That said, if the cleaning plan doesn’t work, revisit the initial conversation and see what can be changed. Are you and your roommate willing to nag each other to get things done, or is there another option that hasn’t been tried yet? Sometimes, throwing in cash for a cleaning service will go a long way in making everyone happy.
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Slamming doors and heavy footsteps might only disturb you for a few seconds of the entire time you’re home, but that can be enough to ruin your day if it disrupts your sleep. Post once again emphasizes that it’s highly unlikely your roommate knows her noise is bothering you, so approach it as a friendly ask, saying something like, “I don’t think you have any way to know this, but when you close the cabinets, it wakes me up.”

And, again, big shocker: Be ready to compromise. If your roommate is an early riser, you can’t expect her to silently apparate out of the apartment every morning. Post’s own life is a good example here: She once asked a roommate to leave the kitchen cabinets open in the morning so the slamming wouldn't wake her. It meant Post would have to come through afterwards and do more tidying in the kitchen, but it also meant she got a lot more sleep.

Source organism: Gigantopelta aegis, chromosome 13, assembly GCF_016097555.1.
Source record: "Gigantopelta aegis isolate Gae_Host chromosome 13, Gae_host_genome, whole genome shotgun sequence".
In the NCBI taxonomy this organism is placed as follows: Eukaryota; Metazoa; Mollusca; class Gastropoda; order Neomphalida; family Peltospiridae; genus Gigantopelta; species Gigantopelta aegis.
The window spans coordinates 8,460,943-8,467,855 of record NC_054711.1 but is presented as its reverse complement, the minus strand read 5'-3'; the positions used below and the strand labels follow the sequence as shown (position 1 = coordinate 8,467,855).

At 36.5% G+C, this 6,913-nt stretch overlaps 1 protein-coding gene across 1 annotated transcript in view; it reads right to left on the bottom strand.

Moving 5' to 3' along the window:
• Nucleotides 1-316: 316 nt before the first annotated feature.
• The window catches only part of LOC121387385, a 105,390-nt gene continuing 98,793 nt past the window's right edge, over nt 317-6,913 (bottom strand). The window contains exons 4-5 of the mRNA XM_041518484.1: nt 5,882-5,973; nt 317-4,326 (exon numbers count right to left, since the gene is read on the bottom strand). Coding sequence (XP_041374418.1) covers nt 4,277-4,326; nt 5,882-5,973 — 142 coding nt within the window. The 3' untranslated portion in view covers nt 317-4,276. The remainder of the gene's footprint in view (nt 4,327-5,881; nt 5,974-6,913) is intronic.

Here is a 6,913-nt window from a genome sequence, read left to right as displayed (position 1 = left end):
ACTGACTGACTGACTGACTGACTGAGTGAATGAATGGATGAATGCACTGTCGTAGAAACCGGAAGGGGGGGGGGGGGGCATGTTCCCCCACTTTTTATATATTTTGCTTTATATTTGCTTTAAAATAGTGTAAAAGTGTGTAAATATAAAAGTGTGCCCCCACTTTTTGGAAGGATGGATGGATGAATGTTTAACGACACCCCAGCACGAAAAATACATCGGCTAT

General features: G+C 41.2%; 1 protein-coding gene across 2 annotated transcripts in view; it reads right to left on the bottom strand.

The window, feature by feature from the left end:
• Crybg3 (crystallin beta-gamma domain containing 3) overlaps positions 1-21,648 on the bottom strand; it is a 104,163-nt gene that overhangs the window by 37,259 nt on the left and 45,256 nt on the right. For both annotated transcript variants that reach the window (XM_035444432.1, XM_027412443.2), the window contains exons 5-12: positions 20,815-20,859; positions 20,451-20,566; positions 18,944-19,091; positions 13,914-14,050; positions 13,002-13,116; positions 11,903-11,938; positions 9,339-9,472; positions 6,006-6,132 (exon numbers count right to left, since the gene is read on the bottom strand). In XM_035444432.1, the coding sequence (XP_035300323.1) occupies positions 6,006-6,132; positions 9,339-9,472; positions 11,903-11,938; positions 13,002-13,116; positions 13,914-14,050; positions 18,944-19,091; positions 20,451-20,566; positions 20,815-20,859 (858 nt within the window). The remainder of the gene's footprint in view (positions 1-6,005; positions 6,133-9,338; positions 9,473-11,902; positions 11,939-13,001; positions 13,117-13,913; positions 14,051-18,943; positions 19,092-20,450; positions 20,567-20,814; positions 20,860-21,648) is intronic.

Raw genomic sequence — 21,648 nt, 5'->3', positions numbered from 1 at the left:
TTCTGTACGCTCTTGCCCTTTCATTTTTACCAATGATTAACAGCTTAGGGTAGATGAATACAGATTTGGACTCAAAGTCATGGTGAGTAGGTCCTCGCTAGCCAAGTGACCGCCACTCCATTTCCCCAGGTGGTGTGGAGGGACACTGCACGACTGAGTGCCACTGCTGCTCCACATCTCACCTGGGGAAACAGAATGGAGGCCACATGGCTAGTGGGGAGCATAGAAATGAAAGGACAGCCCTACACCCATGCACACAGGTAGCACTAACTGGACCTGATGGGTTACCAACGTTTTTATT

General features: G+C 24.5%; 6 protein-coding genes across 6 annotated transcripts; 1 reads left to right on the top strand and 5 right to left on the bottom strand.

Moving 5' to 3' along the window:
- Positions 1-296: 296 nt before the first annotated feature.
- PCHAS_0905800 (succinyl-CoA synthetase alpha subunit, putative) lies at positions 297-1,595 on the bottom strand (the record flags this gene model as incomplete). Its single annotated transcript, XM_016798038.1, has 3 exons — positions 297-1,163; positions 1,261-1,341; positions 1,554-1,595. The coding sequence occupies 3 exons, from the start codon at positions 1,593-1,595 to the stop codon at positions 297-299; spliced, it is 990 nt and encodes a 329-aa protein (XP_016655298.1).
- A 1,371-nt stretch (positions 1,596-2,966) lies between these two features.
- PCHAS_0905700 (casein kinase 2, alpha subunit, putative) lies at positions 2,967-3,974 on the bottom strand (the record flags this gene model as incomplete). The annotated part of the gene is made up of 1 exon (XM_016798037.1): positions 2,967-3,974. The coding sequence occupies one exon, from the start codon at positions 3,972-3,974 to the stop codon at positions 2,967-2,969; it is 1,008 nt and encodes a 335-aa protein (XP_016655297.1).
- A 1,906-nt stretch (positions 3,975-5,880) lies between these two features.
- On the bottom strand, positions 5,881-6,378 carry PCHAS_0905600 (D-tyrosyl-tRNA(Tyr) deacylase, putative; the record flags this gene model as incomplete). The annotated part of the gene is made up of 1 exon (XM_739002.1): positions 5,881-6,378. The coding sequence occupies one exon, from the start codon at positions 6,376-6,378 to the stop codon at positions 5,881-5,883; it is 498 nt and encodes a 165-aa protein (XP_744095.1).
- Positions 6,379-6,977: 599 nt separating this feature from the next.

For my own part, I once had a roommate who would come home late and turn on every light in a hopes of being able to tiptoe around as quietly as possible. But the light would wake me up immediately. I would have far preferred a bit of noise in exchange for minimizing the light. Had I just let her know, I would have gotten a lot better sleep that year.

If the problem is TV or music, offer to set quiet hours during which the two of you can still enjoy entertainment, but in your rooms, with headphones on. And, like with the AC, you can suggest your own compromises as well: Offer to try solutions on your end, such as earplugs or a white-noise machine.
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Illustrated by Tristan Offit.
If you’re having friends over, Post counsels notification. “It’s not about asking permission; it’s about keeping people informed,” she explains. It’s amazing how much a little heads-up can change someone’s outlook when they come home to find guests.